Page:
Posted by purplemary54 on April 11, 2012
If you’ve glanced at even one entry of this blog, then you know that I often have a very personal take on music, outside of my taste and preferences. It sort of goes against my training as an English major and a scholar. It’s okay to be passionate about what you study/analyze, but you shouldn’t get too personally involved. Of course, it’s also sometimes considered bad literary scholarship to place significant emphasis on an author’s personal life when looking at his/her works. I’ve kind of always disagreed with that. Now, I don’t think that means that every single piece of art or literature or music is automatically autobiographical. But nothing is created in a vacuum. Just saying.
And nothing is experienced in a vacuum, either. How you feel about something is often very dependent on the circumstances you first experience it under. I was always surrounded by music. My mother would turn on the radio or record player while she did housework. The radio in the car was almost always on, and I slept with the radio on from a very early age. Every single adult who has had any sort of influence over my development was a fan of some kind of music. Sadly, most of my family is not otherwise musically inclined. My great-grandfather was in vaudeville, and one of my cousins is quite talented (but he gets it from the 50% of his genetics that doesn’t come from my family). That’s about it. For the most part, none of us can carry a tune in a bucket. But that’s never stopped us from singing along.
I admit, I’m still not quite sure why I chose music over books or movies, both of which were also extremely influential in my life. But music seems to give me a more visceral, cathartic, emotional release than other forms of art/media. It just seemed like a place for me to belong. The Beatles really marked the beginning of my spiritual connection with music, but it’s never been limited to them. And it’s not just rock and pop; I have a deep love for jazz, and I enjoy many other forms. I literally can’t imagine a world without the “Ode to Joy” or Rhapsody in Blue, but I know it would be a lesser place for the absence. Music is where I find god. Some people go to church; I turn on the radio. Or the iPod. Or whatever listening device is handy. I get a little twitchy when I can’t listen to music. It’s a meditation. I can do other things while I listen to music, but it can’t be anything that really diverts my attention. I center around the song. Lose myself in it. Find myself in it. Make sense of the universe. Three chords and the truth.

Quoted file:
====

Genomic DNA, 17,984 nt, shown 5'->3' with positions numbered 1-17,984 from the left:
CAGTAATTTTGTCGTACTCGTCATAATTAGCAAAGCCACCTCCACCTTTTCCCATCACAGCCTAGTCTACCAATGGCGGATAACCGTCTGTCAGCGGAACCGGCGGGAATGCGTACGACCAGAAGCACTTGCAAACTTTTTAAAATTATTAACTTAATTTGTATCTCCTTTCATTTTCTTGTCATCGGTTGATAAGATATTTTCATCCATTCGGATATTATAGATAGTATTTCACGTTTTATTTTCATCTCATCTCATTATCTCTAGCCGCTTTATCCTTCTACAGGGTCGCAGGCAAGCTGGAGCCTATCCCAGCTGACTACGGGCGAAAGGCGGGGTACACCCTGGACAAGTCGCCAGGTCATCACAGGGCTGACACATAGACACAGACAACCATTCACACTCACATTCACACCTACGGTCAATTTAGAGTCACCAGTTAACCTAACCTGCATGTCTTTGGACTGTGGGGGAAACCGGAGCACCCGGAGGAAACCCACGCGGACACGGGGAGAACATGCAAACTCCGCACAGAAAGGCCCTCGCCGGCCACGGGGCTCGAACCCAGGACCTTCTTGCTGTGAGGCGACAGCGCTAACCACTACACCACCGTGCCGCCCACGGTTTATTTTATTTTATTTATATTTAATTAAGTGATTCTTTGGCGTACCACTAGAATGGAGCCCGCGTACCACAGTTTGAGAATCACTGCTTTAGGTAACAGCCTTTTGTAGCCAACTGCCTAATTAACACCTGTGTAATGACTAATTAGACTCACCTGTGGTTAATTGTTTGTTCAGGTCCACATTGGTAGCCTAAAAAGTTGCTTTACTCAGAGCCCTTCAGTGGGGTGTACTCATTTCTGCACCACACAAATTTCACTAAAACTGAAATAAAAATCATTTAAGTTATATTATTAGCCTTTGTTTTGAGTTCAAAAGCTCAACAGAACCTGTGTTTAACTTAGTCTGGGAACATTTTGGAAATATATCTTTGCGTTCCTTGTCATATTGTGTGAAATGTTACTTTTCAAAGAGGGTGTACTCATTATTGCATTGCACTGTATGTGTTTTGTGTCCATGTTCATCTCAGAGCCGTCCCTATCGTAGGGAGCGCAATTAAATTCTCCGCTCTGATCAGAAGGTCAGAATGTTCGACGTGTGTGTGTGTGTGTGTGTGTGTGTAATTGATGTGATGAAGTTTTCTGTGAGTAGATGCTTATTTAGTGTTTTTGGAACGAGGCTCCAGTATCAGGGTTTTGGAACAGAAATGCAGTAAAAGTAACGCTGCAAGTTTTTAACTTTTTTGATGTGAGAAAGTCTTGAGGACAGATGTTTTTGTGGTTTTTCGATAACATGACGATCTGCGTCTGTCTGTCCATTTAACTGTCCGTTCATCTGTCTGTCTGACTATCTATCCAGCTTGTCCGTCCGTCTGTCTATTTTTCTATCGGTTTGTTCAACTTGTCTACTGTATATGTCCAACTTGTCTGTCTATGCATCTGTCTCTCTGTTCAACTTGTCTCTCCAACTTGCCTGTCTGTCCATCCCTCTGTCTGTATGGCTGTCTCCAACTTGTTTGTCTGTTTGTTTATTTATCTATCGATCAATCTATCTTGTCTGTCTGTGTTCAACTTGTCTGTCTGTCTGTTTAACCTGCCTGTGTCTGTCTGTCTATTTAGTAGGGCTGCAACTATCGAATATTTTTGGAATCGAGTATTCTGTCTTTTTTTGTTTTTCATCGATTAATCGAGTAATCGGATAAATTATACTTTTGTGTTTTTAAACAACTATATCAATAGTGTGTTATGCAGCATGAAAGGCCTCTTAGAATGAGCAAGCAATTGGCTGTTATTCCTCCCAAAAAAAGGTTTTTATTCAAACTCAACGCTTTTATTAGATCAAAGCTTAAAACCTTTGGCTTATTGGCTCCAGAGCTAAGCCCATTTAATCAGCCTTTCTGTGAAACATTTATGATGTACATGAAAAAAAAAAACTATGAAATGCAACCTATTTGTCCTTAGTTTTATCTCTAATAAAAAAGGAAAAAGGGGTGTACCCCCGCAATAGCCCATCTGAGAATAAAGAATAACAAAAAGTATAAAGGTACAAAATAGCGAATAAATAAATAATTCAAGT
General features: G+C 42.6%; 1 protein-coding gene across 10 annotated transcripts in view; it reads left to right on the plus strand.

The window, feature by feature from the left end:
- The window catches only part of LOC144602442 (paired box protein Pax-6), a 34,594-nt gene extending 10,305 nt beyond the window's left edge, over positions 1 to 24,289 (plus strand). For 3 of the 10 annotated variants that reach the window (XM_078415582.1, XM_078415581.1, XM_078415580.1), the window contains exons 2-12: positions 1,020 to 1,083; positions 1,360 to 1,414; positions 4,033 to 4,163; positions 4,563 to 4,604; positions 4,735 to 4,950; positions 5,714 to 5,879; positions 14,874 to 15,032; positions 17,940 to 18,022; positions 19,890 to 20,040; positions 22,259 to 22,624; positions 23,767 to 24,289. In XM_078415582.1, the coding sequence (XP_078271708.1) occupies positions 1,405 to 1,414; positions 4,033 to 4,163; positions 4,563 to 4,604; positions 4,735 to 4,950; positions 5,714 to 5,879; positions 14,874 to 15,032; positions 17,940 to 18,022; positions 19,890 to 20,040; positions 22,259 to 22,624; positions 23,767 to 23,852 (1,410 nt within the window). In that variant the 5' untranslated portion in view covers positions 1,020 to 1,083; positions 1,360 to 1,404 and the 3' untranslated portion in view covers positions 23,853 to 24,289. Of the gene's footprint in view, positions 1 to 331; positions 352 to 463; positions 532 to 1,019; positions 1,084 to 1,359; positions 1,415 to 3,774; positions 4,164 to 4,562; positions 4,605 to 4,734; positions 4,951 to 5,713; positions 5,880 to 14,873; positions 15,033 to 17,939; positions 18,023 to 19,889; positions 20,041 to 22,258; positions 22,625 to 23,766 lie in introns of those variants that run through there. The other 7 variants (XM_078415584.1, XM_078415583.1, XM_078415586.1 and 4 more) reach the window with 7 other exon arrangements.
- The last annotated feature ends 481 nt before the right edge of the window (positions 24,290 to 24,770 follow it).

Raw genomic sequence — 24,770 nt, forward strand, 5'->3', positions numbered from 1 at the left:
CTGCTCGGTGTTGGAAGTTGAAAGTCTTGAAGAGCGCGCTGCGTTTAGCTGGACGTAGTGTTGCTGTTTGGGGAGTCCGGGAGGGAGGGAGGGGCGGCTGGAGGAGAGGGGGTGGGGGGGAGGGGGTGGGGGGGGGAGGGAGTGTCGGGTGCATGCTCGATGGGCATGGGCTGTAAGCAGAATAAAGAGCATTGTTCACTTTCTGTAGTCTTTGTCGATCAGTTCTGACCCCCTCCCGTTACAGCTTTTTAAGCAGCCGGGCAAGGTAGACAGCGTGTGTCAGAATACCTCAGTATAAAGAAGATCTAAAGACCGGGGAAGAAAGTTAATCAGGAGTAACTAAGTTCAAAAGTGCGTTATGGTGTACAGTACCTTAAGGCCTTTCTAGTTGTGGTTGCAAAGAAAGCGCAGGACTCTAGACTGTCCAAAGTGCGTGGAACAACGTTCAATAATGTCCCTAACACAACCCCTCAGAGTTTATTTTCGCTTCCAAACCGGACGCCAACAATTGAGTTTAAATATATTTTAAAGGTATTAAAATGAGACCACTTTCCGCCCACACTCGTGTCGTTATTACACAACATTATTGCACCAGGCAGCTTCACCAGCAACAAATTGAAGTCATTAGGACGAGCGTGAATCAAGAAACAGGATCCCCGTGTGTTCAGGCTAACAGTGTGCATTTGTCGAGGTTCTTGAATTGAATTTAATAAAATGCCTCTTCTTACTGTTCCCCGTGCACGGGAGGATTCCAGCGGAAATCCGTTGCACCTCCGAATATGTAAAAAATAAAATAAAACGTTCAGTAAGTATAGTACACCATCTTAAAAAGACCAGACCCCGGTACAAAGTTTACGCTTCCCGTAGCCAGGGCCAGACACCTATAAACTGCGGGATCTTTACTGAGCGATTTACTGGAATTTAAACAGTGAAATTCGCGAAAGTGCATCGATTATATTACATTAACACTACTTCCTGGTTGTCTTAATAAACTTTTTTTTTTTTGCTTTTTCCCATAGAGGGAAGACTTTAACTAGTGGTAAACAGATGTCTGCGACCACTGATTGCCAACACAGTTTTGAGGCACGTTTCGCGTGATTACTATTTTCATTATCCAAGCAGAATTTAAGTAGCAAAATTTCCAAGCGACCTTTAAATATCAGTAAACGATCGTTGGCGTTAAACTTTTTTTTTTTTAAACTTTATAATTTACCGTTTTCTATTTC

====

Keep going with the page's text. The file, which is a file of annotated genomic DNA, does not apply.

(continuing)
“Take a picture of this: the fields are empty, abandoned 59 Chevy. Layin’ in the backseat listening to Little Willie John. Yeah, that’s when time stood still.”
Music is that endless place where the world is reduced to three and half minutes. And when the world ends, it begins again with another track. On and on, circling like a record on the turntable. Maybe that’s what music is to me, a way to transcend the world. Maybe it’s a way to remake the world. Maybe I should just shut up a listen to the next song.